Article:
Carpe diem! Seize the day! It’s clear that any reminder of one’s mortality and the shortness of life is likely to prompt a desire to make the most of every day, every hour, every minute. Procrastinating is a dangerous habit – when the guarantee of a tomorrow gets weaker than ever, putting anything off would seem particularly churlish. All my ideas, ambitions and dreams loom more urgently with the reminder that we do not have forever to fulfil them.
I think it was when I went into hospital one of these days as an inpatient, though, that Mariacristina reminded me that living life to the full does not necessarily mean ‘achieving’ as many things as possible. It may have been a combination of my parents’ influence and my education that caused me automatically to think: “I’m going to have plenty of time in hospital with no commitments; how can I best use this time to get things done?” Perhaps it would have been more natural to think: “This could be a tough time; let’s wait and see how it goes and how I feel – and above all, give my body and soul the time and rest they need to recover from the aggressions they are going to face.”
Mariacristina, baffled by my order of priorities, was quick to point out the absurdity of my desire to ‘achieve’ things while in hospital. There were undoubtedly going to be bigger and more important challenges to face, without the need to put any pressure on myself to meet relatively irrelevant goals. I suppose there’s something to be said for having ideas about how to distract yourself from the potential boredom and isolation of treatment, but there’s a big difference between that and feeling you have to attain some sort of external achievements, too.
Now I’m out of hospital, almost forty days since my transplant, it’s impossible not to feel an urge to seize the day and launch out in a million different directions in pursuit of satisfaction and success in as many areas as possible. It’s probably good, though, that the restrictions imposed on me in terms of both side-effects (weariness, for example) and my medical state (weak immune system) are there to suppress my over-enthusiastic, sometimes wild ambitions.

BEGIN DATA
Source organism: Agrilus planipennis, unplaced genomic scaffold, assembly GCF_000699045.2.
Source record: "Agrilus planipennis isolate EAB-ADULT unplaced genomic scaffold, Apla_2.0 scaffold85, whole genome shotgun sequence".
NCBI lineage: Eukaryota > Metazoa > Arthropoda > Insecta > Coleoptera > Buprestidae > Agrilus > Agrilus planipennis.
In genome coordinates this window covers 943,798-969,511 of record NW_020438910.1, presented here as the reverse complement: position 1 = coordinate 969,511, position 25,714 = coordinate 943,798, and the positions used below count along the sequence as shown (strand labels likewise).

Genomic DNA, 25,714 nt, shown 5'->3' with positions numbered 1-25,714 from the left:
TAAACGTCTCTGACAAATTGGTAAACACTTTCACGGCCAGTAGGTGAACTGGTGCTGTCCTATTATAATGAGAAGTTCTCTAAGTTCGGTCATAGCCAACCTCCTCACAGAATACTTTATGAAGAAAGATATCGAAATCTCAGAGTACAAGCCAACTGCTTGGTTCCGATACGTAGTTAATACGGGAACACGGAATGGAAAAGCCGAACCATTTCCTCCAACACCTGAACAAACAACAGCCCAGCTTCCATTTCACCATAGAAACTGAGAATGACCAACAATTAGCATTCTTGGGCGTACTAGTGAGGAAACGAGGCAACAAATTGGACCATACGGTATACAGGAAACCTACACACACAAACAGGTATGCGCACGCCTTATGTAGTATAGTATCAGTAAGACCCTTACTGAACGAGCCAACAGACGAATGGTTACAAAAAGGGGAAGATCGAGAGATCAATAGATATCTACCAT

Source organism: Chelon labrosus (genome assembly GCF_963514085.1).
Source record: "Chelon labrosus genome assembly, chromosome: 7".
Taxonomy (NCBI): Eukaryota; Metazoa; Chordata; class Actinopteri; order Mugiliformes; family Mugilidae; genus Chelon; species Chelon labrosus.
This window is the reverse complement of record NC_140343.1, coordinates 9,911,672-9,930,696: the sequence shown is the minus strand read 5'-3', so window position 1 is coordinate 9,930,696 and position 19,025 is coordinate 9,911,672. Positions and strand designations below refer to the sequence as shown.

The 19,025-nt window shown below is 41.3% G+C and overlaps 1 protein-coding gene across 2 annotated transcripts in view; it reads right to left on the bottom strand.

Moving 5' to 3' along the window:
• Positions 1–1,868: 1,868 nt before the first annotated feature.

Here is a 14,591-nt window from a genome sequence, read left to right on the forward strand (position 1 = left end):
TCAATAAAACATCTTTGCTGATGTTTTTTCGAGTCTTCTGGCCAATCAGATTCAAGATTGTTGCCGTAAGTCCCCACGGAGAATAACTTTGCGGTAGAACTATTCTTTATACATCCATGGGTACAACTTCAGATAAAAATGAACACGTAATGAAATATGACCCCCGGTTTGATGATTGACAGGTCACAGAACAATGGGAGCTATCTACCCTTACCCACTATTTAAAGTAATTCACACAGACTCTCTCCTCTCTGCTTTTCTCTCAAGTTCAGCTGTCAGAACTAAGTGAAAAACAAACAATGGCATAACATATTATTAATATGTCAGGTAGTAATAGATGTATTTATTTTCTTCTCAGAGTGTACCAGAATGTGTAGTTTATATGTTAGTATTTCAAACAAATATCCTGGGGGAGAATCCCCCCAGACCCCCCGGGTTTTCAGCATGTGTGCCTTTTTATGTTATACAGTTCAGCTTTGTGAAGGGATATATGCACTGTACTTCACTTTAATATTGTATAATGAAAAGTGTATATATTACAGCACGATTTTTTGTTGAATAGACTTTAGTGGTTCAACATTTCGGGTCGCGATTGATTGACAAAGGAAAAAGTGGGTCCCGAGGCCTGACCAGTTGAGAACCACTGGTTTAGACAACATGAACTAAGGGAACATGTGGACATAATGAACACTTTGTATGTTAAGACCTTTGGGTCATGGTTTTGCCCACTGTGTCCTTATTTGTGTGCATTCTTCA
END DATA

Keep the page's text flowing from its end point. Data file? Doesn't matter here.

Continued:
More than that, however, I can’t help feeling that the worst way to make the most of the life we have would be to spend so much time rushing around seizing the day that you never get any time to appreciate truly the joy of what you’re doing. This struck me yesterday, while sitting in the garden with Mariacristina and our cousins Memy and Mario. It was – like today – a beautiful, sunny day, and we had just enjoyed a yummy breakfast of croissants and pains au chocolat, and I could see no way in which my life would have felt more fulfilled by rushing around achieving things.
We went to Streatham Common, threw an aerobie around (with various degrees of success), sat in the shade of a beautiful old tree, picked up an ice cream and visited the beautiful formal garden of the Rookery – and never stopped smiling.
Life cannot and will not always be like that, of course – not least because of the changeable nature of the weather in London. Carpe diem will still resound loudly, but when such moments and days come, I’ll be quick to slow life down and enjoy the great pleasures it can provide.
Seize the day – but not too tightly!